“Our newspapers, magazines and websites should sparkle with delightful and surprising content that only we can create. We should be seen to be the vital pulse of the community, reporting the issues that matter in depth, and then we fulfil both our social aims as local media and also our commercial goal of being the ultimate community connector.”

An Archant spokesperson said:  “Archant can confirm it will be making changes to its content teams across the company to radically transform how it works as it continues to develop its audience-first strategy.

“This is to ensure it remains the most relevant media in the communities it serves, whilst protecting its journalistic values. It has started a consultation process with affected staff.”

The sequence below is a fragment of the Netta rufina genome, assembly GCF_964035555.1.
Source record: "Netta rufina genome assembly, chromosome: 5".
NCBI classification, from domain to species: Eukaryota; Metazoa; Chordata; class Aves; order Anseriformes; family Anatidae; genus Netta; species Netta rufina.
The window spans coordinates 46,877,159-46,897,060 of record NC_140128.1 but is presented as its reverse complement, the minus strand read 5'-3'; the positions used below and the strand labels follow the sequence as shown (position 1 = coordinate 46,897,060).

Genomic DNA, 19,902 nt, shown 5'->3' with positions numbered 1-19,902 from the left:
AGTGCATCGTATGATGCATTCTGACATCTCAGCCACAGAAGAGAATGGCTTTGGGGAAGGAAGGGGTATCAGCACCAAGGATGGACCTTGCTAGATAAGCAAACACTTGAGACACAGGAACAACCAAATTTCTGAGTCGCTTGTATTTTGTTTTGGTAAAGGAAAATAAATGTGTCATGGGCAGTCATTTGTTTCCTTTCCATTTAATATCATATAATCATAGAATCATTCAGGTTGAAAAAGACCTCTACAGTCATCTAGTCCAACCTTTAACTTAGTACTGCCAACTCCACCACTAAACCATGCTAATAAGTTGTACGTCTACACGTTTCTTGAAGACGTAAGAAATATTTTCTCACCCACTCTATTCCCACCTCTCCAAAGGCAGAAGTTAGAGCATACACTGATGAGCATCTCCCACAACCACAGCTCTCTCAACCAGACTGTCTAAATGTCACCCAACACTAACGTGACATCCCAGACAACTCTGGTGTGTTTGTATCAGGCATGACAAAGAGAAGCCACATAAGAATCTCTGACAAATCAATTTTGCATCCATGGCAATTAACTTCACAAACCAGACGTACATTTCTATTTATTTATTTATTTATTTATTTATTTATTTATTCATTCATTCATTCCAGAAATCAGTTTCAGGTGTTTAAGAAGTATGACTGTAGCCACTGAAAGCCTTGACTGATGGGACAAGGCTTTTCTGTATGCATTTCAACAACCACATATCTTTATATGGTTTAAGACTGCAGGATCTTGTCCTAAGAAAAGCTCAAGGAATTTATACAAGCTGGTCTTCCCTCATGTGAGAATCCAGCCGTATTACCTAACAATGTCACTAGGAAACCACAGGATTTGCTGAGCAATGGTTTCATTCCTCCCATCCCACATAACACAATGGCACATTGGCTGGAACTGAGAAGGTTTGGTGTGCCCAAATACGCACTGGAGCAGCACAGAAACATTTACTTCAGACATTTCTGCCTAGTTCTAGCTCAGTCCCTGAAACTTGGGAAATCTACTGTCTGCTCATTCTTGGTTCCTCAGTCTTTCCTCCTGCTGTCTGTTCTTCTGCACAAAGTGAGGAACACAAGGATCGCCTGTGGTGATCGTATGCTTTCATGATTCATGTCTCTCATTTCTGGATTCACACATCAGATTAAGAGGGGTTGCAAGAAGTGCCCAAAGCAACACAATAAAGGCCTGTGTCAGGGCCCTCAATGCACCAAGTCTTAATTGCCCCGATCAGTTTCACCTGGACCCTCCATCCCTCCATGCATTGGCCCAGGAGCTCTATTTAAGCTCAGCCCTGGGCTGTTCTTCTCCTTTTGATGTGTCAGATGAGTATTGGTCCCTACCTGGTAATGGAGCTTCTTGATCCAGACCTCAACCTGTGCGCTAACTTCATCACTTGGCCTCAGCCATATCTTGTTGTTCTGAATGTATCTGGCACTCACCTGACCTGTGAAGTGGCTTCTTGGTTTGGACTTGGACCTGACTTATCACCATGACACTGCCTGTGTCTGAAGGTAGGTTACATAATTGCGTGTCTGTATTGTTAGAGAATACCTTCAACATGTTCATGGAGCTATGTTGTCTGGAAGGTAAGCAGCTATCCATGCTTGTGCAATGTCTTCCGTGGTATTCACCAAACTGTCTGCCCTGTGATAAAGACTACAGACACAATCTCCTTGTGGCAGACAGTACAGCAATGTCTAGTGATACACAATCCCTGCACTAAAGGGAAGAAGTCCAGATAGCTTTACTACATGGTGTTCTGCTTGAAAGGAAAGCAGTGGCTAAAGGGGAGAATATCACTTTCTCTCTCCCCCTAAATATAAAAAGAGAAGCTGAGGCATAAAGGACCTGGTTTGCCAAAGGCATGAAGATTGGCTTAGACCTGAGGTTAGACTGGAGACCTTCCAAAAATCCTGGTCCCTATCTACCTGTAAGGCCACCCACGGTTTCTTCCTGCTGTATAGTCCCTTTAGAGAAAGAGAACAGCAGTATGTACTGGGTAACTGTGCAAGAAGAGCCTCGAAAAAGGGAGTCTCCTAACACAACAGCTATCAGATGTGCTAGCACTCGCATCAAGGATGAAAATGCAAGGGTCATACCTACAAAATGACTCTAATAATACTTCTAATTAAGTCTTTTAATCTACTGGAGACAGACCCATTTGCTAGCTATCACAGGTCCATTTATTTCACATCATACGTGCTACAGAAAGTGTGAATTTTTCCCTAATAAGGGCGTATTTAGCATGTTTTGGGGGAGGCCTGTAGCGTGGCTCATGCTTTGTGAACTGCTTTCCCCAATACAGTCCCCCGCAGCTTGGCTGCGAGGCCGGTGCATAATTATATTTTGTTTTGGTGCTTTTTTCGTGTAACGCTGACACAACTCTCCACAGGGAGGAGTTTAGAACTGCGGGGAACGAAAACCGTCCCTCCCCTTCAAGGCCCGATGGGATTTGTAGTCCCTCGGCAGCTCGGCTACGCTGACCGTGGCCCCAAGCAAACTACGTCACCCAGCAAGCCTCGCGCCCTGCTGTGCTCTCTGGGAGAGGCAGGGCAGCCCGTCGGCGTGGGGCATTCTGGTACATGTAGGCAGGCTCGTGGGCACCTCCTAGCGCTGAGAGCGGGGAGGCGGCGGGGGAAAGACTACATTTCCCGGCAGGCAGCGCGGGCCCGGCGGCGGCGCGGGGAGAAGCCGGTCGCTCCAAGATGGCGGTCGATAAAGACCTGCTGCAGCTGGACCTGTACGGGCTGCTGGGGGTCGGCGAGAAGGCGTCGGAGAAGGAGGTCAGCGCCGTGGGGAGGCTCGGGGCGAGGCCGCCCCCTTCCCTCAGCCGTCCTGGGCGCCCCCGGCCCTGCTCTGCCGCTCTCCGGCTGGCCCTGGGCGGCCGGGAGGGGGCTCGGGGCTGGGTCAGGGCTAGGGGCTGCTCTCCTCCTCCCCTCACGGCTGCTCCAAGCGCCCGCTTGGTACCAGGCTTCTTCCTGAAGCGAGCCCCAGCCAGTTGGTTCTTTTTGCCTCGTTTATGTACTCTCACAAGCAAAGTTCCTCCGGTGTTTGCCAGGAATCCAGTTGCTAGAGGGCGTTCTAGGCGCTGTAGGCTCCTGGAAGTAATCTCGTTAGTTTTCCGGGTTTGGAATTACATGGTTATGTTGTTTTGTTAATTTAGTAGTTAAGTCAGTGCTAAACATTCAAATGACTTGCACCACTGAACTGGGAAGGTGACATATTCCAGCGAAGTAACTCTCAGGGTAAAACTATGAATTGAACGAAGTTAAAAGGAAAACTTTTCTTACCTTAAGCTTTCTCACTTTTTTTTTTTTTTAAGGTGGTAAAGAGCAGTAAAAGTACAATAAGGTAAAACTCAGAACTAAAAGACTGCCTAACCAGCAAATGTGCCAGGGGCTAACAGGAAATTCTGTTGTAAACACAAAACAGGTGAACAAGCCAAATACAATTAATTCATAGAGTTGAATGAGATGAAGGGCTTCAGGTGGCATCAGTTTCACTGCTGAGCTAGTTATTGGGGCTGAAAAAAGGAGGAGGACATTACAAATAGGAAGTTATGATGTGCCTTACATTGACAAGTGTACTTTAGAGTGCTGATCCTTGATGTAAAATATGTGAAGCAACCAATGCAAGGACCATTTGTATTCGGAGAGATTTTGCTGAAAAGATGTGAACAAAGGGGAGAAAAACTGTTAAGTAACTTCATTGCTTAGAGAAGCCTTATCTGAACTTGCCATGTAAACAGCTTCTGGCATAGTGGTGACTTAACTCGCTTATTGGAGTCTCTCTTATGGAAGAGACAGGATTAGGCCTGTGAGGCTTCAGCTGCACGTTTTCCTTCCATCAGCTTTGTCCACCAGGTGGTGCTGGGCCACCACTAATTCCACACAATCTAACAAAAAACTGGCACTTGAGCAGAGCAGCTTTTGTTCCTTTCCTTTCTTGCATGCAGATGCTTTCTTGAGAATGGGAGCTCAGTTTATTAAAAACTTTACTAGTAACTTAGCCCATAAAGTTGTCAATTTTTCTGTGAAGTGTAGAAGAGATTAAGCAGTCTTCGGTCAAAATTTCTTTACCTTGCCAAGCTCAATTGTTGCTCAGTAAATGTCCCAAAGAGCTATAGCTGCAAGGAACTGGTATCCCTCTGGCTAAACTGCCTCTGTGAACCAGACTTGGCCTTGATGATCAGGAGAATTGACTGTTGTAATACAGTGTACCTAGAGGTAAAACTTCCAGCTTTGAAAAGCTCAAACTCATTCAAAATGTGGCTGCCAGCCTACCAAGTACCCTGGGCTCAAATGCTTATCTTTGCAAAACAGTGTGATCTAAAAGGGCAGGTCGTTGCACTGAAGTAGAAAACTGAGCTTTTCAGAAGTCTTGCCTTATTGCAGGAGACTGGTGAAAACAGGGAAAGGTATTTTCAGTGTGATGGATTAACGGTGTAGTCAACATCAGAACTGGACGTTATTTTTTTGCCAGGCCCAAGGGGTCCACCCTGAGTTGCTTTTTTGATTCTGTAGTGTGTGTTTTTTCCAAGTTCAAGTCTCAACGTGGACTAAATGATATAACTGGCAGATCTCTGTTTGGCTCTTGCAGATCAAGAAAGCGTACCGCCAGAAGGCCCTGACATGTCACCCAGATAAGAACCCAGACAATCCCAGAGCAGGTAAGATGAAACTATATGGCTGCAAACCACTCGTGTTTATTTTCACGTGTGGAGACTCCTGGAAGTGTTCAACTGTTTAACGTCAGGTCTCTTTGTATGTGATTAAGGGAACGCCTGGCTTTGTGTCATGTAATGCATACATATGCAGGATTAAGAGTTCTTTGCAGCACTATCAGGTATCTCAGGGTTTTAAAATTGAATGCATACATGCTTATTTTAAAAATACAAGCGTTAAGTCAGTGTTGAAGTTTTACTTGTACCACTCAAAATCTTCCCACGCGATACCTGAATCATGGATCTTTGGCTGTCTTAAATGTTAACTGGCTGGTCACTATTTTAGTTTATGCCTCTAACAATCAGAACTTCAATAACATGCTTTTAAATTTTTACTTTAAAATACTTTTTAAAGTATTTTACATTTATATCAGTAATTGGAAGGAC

Asked how many roles would be affected, the spokesperson responded: “Archant’s policy is never to disclose details around confidential staff matters.”

Andy Smith, National Union of Journalists national executive member, said:  “We are extremely concerned by the news of the proposed job losses at Archant.

“The union has yet to meet Archant management formally to discuss the proposals, but the there is little in the reported statements from Jeff Henry or Matt Kelly to indicate how moving to an ‘audience first’ approach can justify the loss of at least 17 jobs.

“Putting 57 staff at risk of redundancy, particularly at this time of year, will be incredibly stressful for them all, and our first responsibility is to support our members through this process.